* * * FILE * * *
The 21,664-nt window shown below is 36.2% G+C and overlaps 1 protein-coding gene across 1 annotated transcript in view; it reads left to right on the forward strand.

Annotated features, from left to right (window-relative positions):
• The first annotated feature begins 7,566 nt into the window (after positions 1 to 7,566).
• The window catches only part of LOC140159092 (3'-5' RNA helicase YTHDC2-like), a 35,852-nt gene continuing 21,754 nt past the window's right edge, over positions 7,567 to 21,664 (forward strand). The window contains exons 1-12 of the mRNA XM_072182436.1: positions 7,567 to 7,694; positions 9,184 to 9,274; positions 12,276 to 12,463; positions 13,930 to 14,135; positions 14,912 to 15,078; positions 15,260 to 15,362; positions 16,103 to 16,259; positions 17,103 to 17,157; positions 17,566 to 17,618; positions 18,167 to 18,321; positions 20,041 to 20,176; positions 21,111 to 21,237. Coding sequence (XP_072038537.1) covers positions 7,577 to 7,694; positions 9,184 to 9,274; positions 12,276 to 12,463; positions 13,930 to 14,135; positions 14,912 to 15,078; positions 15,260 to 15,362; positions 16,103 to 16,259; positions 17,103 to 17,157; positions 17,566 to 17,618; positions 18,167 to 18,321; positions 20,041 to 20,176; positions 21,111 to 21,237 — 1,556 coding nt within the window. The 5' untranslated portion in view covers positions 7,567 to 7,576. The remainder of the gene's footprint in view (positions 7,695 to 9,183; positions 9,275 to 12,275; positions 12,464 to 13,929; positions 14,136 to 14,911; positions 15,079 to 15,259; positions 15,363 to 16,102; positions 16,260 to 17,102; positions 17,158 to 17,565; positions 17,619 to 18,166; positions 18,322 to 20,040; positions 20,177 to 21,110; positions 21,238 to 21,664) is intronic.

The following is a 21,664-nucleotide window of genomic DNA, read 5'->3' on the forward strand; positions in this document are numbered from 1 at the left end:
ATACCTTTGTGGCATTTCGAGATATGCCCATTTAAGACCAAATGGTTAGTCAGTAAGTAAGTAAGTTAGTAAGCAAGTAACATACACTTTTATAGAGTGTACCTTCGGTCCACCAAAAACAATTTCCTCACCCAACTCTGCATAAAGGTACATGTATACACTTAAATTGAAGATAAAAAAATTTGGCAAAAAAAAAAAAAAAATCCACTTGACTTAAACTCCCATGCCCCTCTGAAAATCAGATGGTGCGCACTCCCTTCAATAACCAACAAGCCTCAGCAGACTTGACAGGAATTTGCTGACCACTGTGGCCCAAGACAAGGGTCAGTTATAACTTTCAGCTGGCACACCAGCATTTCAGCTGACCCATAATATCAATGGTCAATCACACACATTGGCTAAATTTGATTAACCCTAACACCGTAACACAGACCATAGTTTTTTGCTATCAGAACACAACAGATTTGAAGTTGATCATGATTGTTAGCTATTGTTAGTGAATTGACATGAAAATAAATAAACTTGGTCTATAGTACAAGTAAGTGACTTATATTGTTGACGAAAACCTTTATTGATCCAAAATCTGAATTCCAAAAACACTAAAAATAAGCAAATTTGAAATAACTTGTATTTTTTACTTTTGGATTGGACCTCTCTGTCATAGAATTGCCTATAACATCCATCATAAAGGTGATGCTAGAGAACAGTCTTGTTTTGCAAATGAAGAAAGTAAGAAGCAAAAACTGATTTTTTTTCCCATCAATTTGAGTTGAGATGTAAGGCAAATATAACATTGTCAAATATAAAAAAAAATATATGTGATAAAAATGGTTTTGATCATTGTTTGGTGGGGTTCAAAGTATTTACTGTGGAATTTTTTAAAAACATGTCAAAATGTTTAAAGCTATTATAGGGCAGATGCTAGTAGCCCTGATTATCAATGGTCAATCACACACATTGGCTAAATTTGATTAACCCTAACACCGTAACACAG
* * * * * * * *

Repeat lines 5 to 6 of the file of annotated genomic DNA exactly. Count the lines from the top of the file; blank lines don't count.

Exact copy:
The following is a 21,664-nucleotide window of genomic DNA, read 5'->3' on the forward strand; positions in this document are numbered from 1 at the left end:
ATACCTTTGTGGCATTTCGAGATATGCCCATTTAAGACCAAATGGTTAGTCAGTAAGTAAGTAAGTTAGTAAGCAAGTAACATACACTTTTATAGAGTGTACCTTCGGTCCACCAAAAACAATTTCCTCACCCAACTCTGCATAAAGGTACATGTATACACTTAAATTGAAGATAAAAAAATTTGGCAAAAAAAAAAAAAAAATCCACTTGACTTAAACTCCCATGCCCCTCTGAAAATCAGATGGTGCGCACTCCCTTCAATAACCAACAAGCCTCAGCAGACTTGACAGGAATTTGCTGACCACTGTGGCCCAAGACAAGGGTCAGTTATAACTTTCAGCTGGCACACCAGCATTTCAGCTGACCCATAATATCAATGGTCAATCACACACATTGGCTAAATTTGATTAACCCTAACACCGTAACACAGACCATAGTTTTTTGCTATCAGAACACAACAGATTTGAAGTTGATCATGATTGTTAGCTATTGTTAGTGAATTGACATGAAAATAAATAAACTTGGTCTATAGTACAAGTAAGTGACTTATATTGTTGACGAAAACCTTTATTGATCCAAAATCTGAATTCCAAAAACACTAAAAATAAGCAAATTTGAAATAACTTGTATTTTTTACTTTTGGATTGGACCTCTCTGTCATAGAATTGCCTATAACATCCATCATAAAGGTGATGCTAGAGAACAGTCTTGTTTTGCAAATGAAGAAAGTAAGAAGCAAAAACTGATTTTTTTTCCCATCAATTTGAGTTGAGATGTAAGGCAAATATAACATTGTCAAATATAAAAAAAAATATATGTGATAAAAATGGTTTTGATCATTGTTTGGTGGGGTTCAAAGTATTTACTGTGGAATTTTTTAAAAACATGTCAAAATGTTTAAAGCTATTATAGGGCAGATGCTAGTAGCCCTGATTATCAATGGTCAATCACACACATTGGCTAAATTTGATTAACCCTAACACCGTAACACAG